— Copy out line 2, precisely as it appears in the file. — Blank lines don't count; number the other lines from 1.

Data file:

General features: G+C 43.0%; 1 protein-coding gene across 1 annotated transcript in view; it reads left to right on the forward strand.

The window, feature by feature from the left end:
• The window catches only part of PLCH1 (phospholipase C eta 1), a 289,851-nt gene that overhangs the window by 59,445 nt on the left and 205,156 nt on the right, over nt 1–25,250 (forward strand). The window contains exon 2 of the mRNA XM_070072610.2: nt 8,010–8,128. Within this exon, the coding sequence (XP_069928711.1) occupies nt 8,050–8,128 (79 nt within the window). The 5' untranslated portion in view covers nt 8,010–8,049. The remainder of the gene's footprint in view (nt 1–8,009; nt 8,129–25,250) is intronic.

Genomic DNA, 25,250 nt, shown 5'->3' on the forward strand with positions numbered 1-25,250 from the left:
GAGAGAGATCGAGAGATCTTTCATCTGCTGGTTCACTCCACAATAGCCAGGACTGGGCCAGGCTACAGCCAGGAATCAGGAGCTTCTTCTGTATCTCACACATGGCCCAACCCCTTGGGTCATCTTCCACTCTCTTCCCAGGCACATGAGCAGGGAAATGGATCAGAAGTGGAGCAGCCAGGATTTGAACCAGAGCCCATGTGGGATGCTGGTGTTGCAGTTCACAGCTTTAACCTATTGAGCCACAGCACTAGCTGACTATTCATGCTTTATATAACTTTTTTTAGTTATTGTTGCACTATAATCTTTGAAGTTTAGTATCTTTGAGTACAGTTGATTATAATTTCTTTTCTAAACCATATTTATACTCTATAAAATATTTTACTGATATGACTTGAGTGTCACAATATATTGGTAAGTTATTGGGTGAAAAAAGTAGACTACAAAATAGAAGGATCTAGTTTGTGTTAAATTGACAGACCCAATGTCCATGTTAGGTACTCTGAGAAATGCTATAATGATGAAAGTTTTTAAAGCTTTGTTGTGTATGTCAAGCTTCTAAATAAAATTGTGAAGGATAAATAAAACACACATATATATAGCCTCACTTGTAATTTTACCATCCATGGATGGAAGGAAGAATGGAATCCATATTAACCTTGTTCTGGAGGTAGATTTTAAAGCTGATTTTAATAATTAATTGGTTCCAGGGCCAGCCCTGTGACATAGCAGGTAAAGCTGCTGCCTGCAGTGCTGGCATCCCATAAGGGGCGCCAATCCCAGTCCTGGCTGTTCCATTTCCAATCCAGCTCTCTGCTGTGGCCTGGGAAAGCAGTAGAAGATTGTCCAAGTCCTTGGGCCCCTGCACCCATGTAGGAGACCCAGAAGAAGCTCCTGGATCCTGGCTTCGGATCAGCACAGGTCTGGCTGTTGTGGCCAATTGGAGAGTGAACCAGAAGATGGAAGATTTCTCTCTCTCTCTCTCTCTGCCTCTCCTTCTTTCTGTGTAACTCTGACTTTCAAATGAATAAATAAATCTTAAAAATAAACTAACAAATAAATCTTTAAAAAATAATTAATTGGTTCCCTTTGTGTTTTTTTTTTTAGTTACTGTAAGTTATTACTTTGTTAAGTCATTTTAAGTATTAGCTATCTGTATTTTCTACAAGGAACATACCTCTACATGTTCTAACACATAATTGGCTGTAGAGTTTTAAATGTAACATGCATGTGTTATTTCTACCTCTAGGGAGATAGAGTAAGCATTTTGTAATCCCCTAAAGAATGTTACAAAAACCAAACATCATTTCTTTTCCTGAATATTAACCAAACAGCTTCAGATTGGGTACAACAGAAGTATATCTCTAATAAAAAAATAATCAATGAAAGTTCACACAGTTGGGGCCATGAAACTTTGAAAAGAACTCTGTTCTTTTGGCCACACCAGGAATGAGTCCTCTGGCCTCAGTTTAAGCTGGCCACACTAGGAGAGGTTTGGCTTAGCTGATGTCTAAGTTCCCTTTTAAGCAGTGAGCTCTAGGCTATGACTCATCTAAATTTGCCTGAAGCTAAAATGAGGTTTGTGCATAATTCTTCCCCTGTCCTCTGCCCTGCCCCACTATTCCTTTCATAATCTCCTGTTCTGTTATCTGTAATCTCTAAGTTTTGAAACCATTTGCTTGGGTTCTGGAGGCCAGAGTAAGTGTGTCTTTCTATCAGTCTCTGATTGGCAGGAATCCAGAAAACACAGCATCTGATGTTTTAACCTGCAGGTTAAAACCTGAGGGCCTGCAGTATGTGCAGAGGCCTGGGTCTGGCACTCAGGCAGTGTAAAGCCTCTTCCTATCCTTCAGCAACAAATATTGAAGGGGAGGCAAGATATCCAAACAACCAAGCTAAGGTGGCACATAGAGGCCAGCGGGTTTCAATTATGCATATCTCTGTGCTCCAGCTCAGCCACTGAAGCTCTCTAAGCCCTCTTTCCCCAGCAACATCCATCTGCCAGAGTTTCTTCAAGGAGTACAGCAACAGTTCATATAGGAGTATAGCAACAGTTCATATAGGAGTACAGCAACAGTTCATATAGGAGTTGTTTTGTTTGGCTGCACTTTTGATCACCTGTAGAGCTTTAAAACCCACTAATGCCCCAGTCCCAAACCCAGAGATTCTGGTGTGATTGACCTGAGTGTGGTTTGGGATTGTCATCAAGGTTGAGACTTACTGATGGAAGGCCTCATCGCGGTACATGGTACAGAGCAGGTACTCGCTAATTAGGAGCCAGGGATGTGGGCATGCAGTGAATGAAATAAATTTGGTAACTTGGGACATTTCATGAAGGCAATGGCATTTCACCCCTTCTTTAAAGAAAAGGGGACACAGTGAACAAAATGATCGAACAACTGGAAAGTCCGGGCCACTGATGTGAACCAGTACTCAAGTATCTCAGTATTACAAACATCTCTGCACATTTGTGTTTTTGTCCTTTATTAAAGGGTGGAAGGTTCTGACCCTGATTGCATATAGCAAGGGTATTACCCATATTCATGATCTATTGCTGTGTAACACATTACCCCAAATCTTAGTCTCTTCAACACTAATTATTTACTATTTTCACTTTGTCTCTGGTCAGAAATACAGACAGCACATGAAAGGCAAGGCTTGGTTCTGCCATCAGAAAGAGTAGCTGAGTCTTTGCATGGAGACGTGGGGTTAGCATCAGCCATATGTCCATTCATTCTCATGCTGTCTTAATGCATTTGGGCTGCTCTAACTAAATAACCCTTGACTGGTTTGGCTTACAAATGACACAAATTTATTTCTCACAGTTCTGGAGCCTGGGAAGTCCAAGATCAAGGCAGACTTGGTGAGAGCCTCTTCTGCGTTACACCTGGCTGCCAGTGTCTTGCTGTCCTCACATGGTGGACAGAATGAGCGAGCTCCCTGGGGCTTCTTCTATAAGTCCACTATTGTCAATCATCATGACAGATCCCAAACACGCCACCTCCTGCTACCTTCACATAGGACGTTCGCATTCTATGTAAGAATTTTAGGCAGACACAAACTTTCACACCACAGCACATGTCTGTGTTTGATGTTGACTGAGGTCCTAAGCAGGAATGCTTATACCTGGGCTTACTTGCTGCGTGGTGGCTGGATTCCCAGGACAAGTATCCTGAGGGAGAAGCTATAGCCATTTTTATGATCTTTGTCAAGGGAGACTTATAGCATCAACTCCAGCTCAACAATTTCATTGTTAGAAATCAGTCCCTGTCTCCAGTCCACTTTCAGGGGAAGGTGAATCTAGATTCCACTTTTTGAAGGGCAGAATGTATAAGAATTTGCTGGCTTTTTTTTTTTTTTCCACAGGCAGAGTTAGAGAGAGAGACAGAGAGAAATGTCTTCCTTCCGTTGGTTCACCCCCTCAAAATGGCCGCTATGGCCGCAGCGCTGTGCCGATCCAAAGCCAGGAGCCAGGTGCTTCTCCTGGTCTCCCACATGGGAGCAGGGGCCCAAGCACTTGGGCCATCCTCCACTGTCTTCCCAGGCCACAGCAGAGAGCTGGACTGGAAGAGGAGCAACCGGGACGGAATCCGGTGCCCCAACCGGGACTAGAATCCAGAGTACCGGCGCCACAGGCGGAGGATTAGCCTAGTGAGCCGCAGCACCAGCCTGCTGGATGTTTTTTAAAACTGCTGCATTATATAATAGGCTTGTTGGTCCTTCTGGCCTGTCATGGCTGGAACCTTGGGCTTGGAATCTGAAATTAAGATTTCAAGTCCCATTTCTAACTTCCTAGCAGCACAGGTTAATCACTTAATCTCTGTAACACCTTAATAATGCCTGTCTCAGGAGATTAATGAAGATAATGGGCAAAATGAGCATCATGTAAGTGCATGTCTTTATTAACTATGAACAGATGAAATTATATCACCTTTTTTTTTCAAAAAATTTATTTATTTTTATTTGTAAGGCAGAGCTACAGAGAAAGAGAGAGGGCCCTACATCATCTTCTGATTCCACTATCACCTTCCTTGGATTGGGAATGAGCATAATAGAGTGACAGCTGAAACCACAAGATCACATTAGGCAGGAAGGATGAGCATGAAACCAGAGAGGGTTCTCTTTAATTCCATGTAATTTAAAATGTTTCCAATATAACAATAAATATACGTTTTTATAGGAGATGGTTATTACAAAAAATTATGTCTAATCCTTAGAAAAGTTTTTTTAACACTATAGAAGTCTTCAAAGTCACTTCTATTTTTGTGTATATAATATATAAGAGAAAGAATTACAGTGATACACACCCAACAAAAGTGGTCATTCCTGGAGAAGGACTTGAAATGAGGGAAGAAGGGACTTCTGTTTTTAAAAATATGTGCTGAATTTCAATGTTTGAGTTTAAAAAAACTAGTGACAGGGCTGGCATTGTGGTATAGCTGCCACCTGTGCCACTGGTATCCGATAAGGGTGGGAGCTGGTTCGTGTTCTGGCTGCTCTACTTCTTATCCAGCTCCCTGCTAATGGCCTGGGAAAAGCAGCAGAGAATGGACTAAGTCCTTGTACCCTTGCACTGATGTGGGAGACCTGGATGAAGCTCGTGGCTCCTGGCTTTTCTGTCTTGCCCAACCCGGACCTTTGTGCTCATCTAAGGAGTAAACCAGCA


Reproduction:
The window, feature by feature from the left end: